Okay, so I'm gonna do the draft profile on Tyler Honeycutt. However, I'll try to keep the cut-and-paste to a minimum. Also, most of the articles on draft sites like Draft Express are from his freshman season, not his sophomore season.
Name: Tyler Honeycutt
Height: 6'8'' Weight: 200 lbs
Age: 21 years old
Tyler Honeycutt took the college by storm in his freshman year at UCLA. He averaged 7.2 points, 6.5 rebounds, 1.5 steals, 1.2 blocks and 2.7 assists per game in only 27 minutes of action per night. He shot .496 from the field, which is pretty amazing for a small forward, and wowed many people with his athleticism. He was a guy who could seemingly do everything - pass, shoot, and defends, and was versatile for his position, able to defend the perimeter as well as block shots near the basket.
However, this is not the entire story of Tyler Honeycutt. He stayed at UCLA for another year, and no matter how you look at it his production decreased. Despite playing an increased 35 mpg, Honeycutt averaged 12.8 points, 7.2 rebounds, 2.8 assists, .9 steals, 2.1 blocks, and shot a shocking .406 from the field, massively down from his freshman season. It appears as if he did not improve much from his freshman year, although he still has the skills and athleticism to play in the NBA.
Offensively, Tyler Honeycutt is like a Swiss Army Knife. He can do several things well, including shoot, pass, dribble, and play in the post. He has a high basketball IQ and could evolve into a point forward type of player. His height allows him to pull up over his defender to hit a mid-range jump shot, and he is athletic enough to attack the rim. One of the best things about him is that he can rebound the ball very well despite being a small forward. This shows his ball awareness and his willingness to get down and dirty and fight larger players for the ball.
Defensively, Tyler Honeycutt is tall for a small forward, and athletic to guard multiple positions on the floor. He can also get up and block shots, and has length which allows him to reach out and steal the ball. Though not a lockdown defender by any means, he provides decent defense, and his ability to guard multiple positions could become useful. His ability to block shots could come into play as a help defender.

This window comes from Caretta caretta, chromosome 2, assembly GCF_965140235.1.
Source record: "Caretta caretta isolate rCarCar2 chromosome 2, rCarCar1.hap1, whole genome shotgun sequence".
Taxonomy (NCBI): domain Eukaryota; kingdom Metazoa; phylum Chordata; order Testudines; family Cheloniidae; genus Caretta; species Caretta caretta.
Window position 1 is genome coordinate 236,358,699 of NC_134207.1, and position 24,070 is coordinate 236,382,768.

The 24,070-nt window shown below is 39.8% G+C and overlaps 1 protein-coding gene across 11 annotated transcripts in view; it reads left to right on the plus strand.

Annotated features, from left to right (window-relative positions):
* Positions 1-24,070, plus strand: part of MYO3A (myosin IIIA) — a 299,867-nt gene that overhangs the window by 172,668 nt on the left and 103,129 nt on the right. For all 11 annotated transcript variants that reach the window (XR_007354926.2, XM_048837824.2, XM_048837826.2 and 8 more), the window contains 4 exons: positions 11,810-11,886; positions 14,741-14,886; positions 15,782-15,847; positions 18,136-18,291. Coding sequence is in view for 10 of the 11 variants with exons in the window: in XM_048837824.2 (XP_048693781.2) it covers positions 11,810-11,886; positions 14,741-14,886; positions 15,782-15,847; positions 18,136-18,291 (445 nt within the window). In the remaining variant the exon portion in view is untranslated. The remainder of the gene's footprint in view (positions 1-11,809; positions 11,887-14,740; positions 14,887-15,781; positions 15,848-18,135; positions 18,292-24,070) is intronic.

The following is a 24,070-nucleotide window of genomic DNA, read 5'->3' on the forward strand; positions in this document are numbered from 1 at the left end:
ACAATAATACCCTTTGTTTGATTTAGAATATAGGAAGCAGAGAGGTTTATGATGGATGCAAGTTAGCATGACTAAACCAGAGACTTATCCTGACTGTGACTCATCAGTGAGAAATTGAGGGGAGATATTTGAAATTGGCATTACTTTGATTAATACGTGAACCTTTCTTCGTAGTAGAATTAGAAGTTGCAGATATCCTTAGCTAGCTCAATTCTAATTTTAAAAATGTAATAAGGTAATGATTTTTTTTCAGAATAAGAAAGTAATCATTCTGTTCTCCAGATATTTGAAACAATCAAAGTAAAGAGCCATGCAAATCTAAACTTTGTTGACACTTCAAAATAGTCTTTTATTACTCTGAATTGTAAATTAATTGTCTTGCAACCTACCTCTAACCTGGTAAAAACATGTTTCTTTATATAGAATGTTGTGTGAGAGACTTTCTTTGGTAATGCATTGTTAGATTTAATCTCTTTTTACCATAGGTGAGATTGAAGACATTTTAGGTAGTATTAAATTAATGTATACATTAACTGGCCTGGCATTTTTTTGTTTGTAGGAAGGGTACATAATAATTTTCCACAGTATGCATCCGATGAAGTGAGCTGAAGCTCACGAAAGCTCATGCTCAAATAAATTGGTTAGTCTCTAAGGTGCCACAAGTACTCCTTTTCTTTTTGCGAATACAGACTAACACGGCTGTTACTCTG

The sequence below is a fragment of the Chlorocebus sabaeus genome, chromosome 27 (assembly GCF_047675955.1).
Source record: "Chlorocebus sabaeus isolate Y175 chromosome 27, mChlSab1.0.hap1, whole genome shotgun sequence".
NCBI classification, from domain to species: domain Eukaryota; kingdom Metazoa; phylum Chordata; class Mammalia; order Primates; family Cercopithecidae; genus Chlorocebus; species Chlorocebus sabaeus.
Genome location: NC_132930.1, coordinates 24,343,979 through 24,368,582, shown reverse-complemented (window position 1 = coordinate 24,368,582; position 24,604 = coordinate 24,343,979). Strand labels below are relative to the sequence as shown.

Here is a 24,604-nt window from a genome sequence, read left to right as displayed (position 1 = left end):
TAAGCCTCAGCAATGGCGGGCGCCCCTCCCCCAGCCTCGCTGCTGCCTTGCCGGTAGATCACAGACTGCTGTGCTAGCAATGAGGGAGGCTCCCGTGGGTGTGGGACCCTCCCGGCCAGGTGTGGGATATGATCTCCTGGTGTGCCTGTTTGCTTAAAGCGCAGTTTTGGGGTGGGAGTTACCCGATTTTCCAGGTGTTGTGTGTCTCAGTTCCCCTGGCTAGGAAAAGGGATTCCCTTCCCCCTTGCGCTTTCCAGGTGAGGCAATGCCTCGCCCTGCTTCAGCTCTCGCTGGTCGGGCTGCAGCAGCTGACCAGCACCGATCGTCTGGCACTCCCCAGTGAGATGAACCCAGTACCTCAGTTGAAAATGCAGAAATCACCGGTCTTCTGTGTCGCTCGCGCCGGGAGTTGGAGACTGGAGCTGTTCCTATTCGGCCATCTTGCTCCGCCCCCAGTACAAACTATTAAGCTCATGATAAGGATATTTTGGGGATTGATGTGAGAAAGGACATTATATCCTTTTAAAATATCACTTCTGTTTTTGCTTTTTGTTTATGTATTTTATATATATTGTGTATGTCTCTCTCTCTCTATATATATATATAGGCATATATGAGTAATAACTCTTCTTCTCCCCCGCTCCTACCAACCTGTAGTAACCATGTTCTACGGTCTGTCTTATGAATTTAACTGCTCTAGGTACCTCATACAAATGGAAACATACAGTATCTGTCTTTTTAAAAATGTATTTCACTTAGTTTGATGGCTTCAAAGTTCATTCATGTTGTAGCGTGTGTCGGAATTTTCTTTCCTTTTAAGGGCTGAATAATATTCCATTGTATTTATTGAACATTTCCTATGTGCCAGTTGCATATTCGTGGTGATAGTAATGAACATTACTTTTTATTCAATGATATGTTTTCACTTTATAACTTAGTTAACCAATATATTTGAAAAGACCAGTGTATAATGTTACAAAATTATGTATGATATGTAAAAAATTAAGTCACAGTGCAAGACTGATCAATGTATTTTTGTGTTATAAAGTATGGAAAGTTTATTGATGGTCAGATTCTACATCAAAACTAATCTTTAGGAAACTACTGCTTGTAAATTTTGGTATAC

Offensively, although he can do everything, he does not do one thing especially well. Although he can pass, Tyler Honeycutt cannot dribble and turns the ball over way too much, averaging a 1:1 assist-to-turnover ratio in his two years at UCLA. He is thin and cannot post up stronger defenders, forcing him to shoot over them. In addition, Tyler Honeycutt appeared to become more passive his sophomore year, opting to take the jump shot instead of taking it to the rim. His jump shot still needs improvement, but it can be corrected. In addition, he still lacks the ability to move off the ball, something that will become important when he is not the main ball handler.
Defensively, Tyler Honeycutt is not big enough and gets caught on many screens. He is also unable to defend the post well due to his lack of size, and cannot handle the pounding inside. He is also not consistently active on defense, lacking the mental desire to play defense for the entirety of the game, and sometimes gets caught napping by the opponent.
Although he was projected by many scouts to take a jump in his sophomore year, Tyler Honeycutt if anything took a step back. This raises the question of his maturity level - did he quit on his team because he knew he was going to declare for the draft? Though he did still have his highlight blocks, he often looked disengaged on the offensive and defensive end, opting to stand around instead of help his teammates. It was as if he was more concerned with not getting injured instead of helping his team compete for a NCAA championship. While he certainly does have the physical skills to make it into the NBA, one wonders about the mental aspect of his game, and whether he would be willing to commit everything to the team.
Nevertheless, Tyler Honeycutt has a great pedigree. UCLA has churned out players like Russell Westbrook, Kevin Love, Jrue Holiday, and Luc Richard Mbah a Moute. Some of these guys had questions surrounding them before the draft, and they all have overcome them and shown that they are quality NBA players (or All-Stars in the case of Westbrook and Love). For some reason, it appears UCLA players are better suited for the NBA. Tyler Honeycutt deserves some consideration for the lottery teams, considering the weak crop of players in the 2011 Draft and his UCLA pedigree.
Does he fit the Warriors?
Ah, now we're getting to the meat of the matter. Although Tyler Honeycutt does seem like an intriguing prospect, he is not what the Warriors really need right now. The Dubs appear set with Dorell Wright at the SF position, and Tyler Honeycutt's inability to defend the post is a deal-breaker, considering the lack of post defense the Warriors have. However, he is only 21 years of age, and if he develops his skills, especially his ball-handling and perimeter defense, he could be a solid player for years to come.
Final Verdict: No. Though his rebounding would be valuable for the Warriors, the Dubs just don't need another lanky forward on their team.